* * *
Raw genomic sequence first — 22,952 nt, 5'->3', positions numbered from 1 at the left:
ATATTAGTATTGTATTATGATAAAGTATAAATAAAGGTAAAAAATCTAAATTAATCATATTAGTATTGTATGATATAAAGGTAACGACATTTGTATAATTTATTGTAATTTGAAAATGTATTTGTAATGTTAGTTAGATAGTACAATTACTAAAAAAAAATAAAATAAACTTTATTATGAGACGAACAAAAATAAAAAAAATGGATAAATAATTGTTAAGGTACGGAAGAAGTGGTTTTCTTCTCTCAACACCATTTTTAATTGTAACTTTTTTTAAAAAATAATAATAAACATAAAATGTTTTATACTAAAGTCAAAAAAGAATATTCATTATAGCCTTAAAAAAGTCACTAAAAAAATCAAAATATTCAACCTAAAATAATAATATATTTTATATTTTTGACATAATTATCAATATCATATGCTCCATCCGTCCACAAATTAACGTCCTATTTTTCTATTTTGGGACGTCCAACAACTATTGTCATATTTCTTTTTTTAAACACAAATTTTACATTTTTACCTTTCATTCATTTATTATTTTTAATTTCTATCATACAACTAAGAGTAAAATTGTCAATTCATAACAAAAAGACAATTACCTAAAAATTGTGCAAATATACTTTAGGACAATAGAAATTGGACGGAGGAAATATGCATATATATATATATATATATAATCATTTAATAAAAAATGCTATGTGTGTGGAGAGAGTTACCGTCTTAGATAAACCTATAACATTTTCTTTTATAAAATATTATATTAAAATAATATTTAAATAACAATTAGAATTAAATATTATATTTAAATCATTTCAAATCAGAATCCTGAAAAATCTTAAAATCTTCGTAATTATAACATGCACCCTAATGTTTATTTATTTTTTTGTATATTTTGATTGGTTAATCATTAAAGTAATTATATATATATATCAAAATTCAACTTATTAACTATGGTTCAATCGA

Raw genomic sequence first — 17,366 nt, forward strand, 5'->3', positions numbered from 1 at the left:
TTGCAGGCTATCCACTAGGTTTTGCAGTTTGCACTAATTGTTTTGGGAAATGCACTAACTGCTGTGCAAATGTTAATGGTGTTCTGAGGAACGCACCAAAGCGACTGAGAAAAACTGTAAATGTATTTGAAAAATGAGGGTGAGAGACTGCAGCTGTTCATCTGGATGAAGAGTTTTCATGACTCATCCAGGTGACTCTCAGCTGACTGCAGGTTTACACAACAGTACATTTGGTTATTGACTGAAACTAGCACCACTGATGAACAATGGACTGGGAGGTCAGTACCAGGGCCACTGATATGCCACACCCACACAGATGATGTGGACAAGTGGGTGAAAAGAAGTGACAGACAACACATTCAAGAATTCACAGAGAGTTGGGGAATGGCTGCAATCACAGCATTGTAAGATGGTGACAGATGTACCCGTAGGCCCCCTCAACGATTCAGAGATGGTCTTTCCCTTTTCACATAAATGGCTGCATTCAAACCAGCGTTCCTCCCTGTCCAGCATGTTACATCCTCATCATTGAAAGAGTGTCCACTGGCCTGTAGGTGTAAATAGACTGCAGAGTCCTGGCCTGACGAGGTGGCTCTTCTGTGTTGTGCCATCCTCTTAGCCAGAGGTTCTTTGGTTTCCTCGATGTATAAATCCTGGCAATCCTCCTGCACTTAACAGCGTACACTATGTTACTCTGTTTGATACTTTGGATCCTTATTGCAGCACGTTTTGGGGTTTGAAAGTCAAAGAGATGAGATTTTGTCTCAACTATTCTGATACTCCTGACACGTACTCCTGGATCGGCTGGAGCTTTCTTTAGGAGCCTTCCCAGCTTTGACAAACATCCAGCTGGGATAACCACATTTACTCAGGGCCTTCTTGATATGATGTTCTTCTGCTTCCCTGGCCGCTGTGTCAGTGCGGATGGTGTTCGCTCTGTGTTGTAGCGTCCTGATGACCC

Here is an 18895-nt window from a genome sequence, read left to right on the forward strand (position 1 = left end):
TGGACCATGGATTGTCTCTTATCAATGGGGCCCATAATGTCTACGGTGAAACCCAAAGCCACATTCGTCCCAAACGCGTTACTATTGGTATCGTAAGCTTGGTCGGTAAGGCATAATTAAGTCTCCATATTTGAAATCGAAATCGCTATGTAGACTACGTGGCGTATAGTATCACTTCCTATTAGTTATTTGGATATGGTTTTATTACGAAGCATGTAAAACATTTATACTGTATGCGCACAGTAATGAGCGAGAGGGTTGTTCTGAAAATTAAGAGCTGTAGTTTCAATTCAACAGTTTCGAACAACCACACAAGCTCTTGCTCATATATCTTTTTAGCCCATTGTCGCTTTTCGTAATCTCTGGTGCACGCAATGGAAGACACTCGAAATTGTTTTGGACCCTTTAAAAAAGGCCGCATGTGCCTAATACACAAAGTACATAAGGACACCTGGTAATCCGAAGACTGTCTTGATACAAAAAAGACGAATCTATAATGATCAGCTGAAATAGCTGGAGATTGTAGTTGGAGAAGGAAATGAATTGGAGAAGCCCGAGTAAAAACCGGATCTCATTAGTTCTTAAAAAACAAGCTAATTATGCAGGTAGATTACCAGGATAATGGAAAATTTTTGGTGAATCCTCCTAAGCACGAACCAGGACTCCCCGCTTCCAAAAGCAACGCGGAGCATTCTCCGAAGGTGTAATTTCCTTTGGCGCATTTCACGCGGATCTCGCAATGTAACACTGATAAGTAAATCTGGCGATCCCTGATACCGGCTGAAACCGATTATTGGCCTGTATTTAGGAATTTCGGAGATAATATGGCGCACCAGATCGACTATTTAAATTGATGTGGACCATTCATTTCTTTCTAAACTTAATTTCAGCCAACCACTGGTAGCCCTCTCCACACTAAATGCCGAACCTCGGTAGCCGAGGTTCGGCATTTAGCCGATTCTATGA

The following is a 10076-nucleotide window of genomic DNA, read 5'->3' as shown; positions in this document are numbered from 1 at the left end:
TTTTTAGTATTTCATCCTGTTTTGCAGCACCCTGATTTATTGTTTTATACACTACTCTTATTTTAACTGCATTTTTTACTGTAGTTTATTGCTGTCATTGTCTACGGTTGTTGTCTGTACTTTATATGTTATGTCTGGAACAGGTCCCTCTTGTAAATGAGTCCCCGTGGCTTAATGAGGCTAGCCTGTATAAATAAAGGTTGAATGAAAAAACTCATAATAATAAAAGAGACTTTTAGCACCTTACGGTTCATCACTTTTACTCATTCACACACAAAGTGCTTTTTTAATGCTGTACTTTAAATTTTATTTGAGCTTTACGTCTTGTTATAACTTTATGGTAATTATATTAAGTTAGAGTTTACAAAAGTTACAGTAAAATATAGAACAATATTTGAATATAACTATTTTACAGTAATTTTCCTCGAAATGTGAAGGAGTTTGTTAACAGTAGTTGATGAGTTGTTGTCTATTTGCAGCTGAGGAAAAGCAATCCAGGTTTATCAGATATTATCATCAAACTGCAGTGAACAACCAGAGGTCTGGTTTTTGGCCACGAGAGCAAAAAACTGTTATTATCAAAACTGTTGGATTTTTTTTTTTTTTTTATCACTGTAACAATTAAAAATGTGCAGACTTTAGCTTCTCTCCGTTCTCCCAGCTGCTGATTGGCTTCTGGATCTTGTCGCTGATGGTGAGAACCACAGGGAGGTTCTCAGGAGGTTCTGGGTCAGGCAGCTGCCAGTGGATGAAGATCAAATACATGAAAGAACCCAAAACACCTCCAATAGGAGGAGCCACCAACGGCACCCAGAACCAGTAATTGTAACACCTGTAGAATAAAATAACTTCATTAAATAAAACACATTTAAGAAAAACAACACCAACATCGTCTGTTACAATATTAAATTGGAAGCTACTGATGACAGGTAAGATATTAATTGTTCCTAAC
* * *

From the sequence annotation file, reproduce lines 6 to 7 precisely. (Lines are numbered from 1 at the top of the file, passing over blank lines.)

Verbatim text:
TGGACCATGGATTGTCTCTTATCAATGGGGCCCATAATGTCTACGGTGAAACCCAAAGCCACATTCGTCCCAAACGCGTTACTATTGGTATCGTAAGCTTGGTCGGTAAGGCATAATTAAGTCTCCATATTTGAAATCGAAATCGCTATGTAGACTACGTGGCGTATAGTATCACTTCCTATTAGTTATTTGGATATGGTTTTATTACGAAGCATGTAAAACATTTATACTGTATGCGCACAGTAATGAGCGAGAGGGTTGTTCTGAAAATTAAGAGCTGTAGTTTCAATTCAACAGTTTCGAACAACCACACAAGCTCTTGCTCATATATCTTTTTAGCCCATTGTCGCTTTTCGTAATCTCTGGTGCACGCAATGGAAGACACTCGAAATTGTTTTGGACCCTTTAAAAAAGGCCGCATGTGCCTAATACACAAAGTACATAAGGACACCTGGTAATCCGAAGACTGTCTTGATACAAAAAAGACGAATCTATAATGATCAGCTGAAATAGCTGGAGATTGTAGTTGGAGAAGGAAATGAATTGGAGAAGCCCGAGTAAAAACCGGATCTCATTAGTTCTTAAAAAACAAGCTAATTATGCAGGTAGATTACCAGGATAATGGAAAATTTTTGGTGAATCCTCCTAAGCACGAACCAGGACTCCCCGCTTCCAAAAGCAACGCGGAGCATTCTCCGAAGGTGTAATTTCCTTTGGCGCATTTCACGCGGATCTCGCAATGTAACACTGATAAGTAAATCTGGCGATCCCTGATACCGGCTGAAACCGATTATTGGCCTGTATTTAGGAATTTCGGAGATAATATGGCGCACCAGATCGACTATTTAAATTGATGTGGACCATTCATTTCTTTCTAAACTTAATTTCAGCCAACCACTGGTAGCCCTCTCCACACTAAATGCCGAACCTCGGTAGCCGAGGTTCGGCATTTAGCCGATTCTATGA

The following is a 10076-nucleotide window of genomic DNA, read 5'->3' as shown; positions in this document are numbered from 1 at the left end: